• Environmental FateRoutes and Pathways, and Relevant Physicochemical Properties
    Sodium nitrite is a strong oxidizing agent at high temperature and also is a strong supporter of combustion. It is freely soluble in water (very soluble in water (80%) at 20 °C), and slightly soluble in ethanol (0.3%) and methanol (0.45%). Partition coefficient in octanol–water and log Pow is equal to -3.7. Vapor pressure is 9.9E-17 hPa (7.44E-17mmHg). Sodium nitrite may explode on heating above 530 °C, is not combustible but enhances combustion of other substances, and gives irritating or toxic fumes (or gases) in a fire. Furthermore, based on the estimated Henry’s law constant at 25 °C =2.06E-07 atm-m3 mol-1 for sodium nitrite, volatilization from water and moist soil surface is not plausible.
    Partition Behavior in Water, Sediment, and Soil
    This substance dissociates immediately into sodium and nitrite ions in water. Concentrations of nitrate in rainwater of up to 5mg l-1 have been observed in industrial areas.
    Environmental Persistency
    In the air, the vapor phase of norethisterone can be degraded by reaction with photochemically produced hydroxyl radicals with an estimated half-life of 1.1 h, while the particulate phase can be removed by wet or dry deposition. Norethisterone is likely susceptible to photolysis by sunlight because of posing chromophores that absorb at wavelengths more than 290 nm. Hydrolysis of norethisterone is not anticipated under environmental condition because it lacks a functional group to hydrolyze.
    Indirect photo oxidation by hydroxy radicals (1500 000 molecules cm-3) is predicted to occur with a half-life estimated at 82.3 days.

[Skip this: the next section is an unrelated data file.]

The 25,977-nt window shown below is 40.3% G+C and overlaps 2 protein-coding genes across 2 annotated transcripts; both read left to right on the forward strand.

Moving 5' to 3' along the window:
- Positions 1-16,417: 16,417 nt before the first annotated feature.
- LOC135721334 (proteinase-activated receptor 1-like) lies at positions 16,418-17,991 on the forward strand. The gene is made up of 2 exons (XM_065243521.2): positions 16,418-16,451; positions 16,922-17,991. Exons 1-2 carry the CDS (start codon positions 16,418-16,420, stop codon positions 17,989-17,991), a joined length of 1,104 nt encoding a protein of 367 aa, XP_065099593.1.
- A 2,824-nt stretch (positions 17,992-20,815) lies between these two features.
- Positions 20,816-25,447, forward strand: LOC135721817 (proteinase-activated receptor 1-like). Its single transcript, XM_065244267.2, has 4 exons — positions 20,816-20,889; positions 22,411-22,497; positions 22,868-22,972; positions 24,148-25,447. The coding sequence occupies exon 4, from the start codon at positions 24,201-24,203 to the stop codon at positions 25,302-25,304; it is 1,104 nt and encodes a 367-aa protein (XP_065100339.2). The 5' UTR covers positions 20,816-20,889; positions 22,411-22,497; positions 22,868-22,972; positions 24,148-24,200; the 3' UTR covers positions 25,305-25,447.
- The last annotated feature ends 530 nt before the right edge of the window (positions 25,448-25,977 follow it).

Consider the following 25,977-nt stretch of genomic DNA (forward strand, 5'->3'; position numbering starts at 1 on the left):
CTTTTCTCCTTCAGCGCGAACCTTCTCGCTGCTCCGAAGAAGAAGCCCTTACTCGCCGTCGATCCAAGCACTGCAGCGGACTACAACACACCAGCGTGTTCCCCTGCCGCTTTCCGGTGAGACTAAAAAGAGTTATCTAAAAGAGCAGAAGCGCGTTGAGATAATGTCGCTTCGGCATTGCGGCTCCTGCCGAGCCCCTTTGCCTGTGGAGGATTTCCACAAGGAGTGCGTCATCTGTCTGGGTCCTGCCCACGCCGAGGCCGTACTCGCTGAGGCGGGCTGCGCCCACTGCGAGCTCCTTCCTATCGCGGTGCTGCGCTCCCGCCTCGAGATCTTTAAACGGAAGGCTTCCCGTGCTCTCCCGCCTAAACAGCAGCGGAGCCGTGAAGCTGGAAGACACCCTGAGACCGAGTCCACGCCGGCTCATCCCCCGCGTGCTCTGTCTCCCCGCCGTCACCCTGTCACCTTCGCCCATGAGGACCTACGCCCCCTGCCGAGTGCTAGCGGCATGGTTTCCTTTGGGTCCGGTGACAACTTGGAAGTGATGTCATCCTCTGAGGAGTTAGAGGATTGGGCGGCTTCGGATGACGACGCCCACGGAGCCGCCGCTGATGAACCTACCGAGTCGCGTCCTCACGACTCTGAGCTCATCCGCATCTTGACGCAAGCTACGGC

• Purification MethodsCrystallise NaNO2 from hot water (0.7mL/g) by cooling to 0o, or from its own melt. Dry it over P2O5. (See KNO2.)
  • Toxicity evaluationNitrite in blood is highly reactive with hemoglobin and causes methemoglobinemia. The oxygen-carrying capacity of methemoglobin is much less than that of hemoglobin. Human is more sensitive than rat in this respect. So, the primary acute toxic effects of sodium nitrite in animals results from methemoglobinemia. The secondary toxic effects of acute sodium nitrite in animals result in vasodilatation, relaxation of smooth muscle, and lowering of blood pressure. In humans, sodium nitrite causes smooth muscle relaxation, methemoglobinemia, and cyanosis. Also in humans, nitrosating agents (e.g., nitrous acid and nitrous anhydride that produced from nitrite under acidic gastric conditions) react with amines or amides to form nitrosamines or nitrosamides, and the induction of tumors in animals via endogenous synthesis of N-nitroso compounds in the absence of inhibitors of nitrosation such as vitamin C. Nitrosamines need to be activated metabolically by cytochrome P450 enzymes to electrophilic intermediates to exert a carcinogenic effect. Nitrosation of primary amines produces electrophiles that alkylate nucleophilic sites in DNA. Nitrosation of primary exocyclic amino groups on DNA, followed by deamination, may lead directly to mutations.
Sodium nitrite Preparation Products And Raw materials